You have to follow a set process to use this tool, otherwise you’ll find yourself making changes in one area that hurt another. The H2 changes above are a perfect example. It’s telling us we have three extra H1 tags on the page and that we need to add five new H2s.

It’s tempting to just change those 3 H1 tags to H2, but then you’ll probably be relocating keywords, related phrases, or LSI terms that need to be contained somewhere within an H1 tag. You’ll be adding those words to your H2s as well, so your averages there for keywords may or may not be right.

Try doing that while keeping your content readable to humans, and you’ll understand the headaches that PoP up from time to time doing on-page SEO!

To avoid too much confusion, we start with page structure recommendations and list all the recommendations for each particular HTML tag out like this:

H1 - Remove 3 | Leave Primary Keyword as-is | Remove 2 Variations | Remove 1 LSI term

H2 - Add 5 | Add 1 Primary Keyword | Add 3 Variations | Remove 2 LSI terms

I know all that info is in the report, but I like to have it in one place so I can read through my existing content and make changes that both match competitor averages while still reading well. Then we put together a list of developer changes similar to this:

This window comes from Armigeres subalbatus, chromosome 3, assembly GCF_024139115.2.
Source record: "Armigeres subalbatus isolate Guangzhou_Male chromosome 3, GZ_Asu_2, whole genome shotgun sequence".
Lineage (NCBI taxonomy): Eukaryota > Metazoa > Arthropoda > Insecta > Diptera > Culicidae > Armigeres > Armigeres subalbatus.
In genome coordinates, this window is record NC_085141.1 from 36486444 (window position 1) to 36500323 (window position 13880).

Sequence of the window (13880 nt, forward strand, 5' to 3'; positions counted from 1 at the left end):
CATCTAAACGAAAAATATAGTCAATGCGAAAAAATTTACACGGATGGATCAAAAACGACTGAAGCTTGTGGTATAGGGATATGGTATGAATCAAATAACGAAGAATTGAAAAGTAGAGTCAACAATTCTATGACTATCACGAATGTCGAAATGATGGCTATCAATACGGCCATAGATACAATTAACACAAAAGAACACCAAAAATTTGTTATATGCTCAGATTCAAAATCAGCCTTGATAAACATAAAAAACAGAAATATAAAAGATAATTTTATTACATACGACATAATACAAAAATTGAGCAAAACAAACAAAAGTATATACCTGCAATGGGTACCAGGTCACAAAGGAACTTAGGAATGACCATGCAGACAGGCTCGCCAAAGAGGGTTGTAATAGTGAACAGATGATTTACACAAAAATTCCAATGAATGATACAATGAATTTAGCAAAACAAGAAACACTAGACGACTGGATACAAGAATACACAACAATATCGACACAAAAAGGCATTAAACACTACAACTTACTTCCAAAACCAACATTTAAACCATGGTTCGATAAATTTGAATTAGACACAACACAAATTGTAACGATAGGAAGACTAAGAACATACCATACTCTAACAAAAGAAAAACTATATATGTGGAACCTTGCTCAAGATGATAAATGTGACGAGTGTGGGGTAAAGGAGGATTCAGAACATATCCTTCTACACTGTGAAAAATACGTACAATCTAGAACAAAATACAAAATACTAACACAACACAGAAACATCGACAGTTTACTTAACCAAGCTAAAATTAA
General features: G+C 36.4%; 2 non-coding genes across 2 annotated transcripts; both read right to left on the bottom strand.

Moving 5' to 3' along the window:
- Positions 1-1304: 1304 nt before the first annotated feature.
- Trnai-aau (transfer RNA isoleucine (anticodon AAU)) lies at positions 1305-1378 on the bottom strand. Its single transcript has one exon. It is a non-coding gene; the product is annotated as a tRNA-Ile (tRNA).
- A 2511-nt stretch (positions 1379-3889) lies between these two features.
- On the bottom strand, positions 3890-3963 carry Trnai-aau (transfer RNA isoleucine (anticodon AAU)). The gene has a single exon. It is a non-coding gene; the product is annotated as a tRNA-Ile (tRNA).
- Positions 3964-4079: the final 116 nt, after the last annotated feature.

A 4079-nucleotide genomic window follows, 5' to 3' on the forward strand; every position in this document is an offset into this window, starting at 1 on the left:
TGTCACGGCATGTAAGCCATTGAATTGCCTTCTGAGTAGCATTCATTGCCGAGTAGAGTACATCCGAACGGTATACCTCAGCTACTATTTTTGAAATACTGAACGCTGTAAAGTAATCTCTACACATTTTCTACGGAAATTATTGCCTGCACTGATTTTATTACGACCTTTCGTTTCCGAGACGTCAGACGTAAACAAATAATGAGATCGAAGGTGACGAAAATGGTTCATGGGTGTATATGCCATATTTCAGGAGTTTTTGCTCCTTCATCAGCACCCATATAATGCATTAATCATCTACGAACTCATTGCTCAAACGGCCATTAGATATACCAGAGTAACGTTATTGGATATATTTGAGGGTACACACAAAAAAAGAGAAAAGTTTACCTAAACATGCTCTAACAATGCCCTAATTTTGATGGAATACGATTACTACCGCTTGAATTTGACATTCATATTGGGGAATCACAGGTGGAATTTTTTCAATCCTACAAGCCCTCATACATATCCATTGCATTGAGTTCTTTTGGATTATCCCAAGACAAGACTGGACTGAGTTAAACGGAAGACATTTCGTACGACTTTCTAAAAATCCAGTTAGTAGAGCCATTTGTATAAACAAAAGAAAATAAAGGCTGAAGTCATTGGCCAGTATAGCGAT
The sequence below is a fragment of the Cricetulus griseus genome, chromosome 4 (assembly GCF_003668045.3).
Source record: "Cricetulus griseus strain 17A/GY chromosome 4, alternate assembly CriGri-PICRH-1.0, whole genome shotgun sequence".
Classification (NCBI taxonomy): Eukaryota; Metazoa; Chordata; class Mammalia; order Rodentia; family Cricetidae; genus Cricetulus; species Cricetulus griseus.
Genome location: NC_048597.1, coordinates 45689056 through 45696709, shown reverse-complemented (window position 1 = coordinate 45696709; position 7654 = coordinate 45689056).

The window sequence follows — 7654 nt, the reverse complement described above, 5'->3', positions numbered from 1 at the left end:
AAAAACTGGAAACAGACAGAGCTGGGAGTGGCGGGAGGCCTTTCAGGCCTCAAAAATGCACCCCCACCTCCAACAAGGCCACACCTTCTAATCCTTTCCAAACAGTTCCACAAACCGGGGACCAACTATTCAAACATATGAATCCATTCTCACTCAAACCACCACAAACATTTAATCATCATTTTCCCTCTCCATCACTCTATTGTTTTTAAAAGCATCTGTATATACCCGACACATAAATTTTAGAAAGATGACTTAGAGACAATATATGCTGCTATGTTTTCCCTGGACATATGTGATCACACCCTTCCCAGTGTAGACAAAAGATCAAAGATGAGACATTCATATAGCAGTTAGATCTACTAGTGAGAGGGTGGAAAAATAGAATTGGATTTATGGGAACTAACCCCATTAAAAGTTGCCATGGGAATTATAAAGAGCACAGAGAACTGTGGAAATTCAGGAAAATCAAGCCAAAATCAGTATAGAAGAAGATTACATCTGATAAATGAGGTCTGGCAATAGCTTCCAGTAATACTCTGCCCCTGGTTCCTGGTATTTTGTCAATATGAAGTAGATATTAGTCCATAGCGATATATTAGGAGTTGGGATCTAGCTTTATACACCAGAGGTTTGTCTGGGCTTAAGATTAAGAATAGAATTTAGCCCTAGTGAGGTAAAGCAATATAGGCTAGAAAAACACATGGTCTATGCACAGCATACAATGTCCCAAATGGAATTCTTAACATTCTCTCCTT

That’s how we put all the pieces together from these reports and go...

From this:

To this:

That’s the tool’s internal calculation on how optimized you are against top-ranking competitors. But what does that translate to as far as SERP gains?

Measuring the Results of Scientific SEO with PageOptimizer Pro

Here’s what the traffic numbers look like for the same site:

Plus we’re seeing a lot of these when we research the local competition:

Reality Check

It would be wrong of me to not point out that the site did pick up some new referring domains over the same period, but it was in line with historical averages. I think the bulk of our traffic gain came from working so extensively with POP over the summer. We were not actively trying to attract new links at all and only adding new content to the site 1-2 times per month.

Thoughts on using POP in the future

Overall, this has been a success for our agency. We’re even seeing gains on pages we previously optimized based on ‘best practices’ and it’s obvious to me that POP gives you an edge in local search.

It will give you recommendations that may seem counterintuitive at times like adding multiple H1 tags to a page, but I’d advise you to at least test those recommendations because they tend to work well based on what we’ve seen.

"We’re even seeing gains on pages we previously optimized based on ‘best practices’ and it’s obvious to me that POP gives you an edge in local search."

It may seem spammy to add a 2nd H1, but it’s important to remember that with RankBrain and other recent developments, Google has started being more niche specific with on-page ranking signals. In other words, there is no across the board ‘best practice’ anymore and your niche/keyword selection may require a single H1 tag whereas other niches may require two or even three of these same tags.

Plus, Google doesn’t get upset if you use multiple H1s, so why should you?

If you want to try out POP for your SEO project, they have an option to do a 7-day trial for only a few dollars. So, head on over to their site and find out if PoP works well with your strategy.

Plans start at $10 only*


THE AUTHOR

Blake Akers is the founder and CEO of Webology. His company specializes in local SEO, paid search and WordPress design work. They are headquartered in Birmingham, Alabama and you can reach them at info@webology.io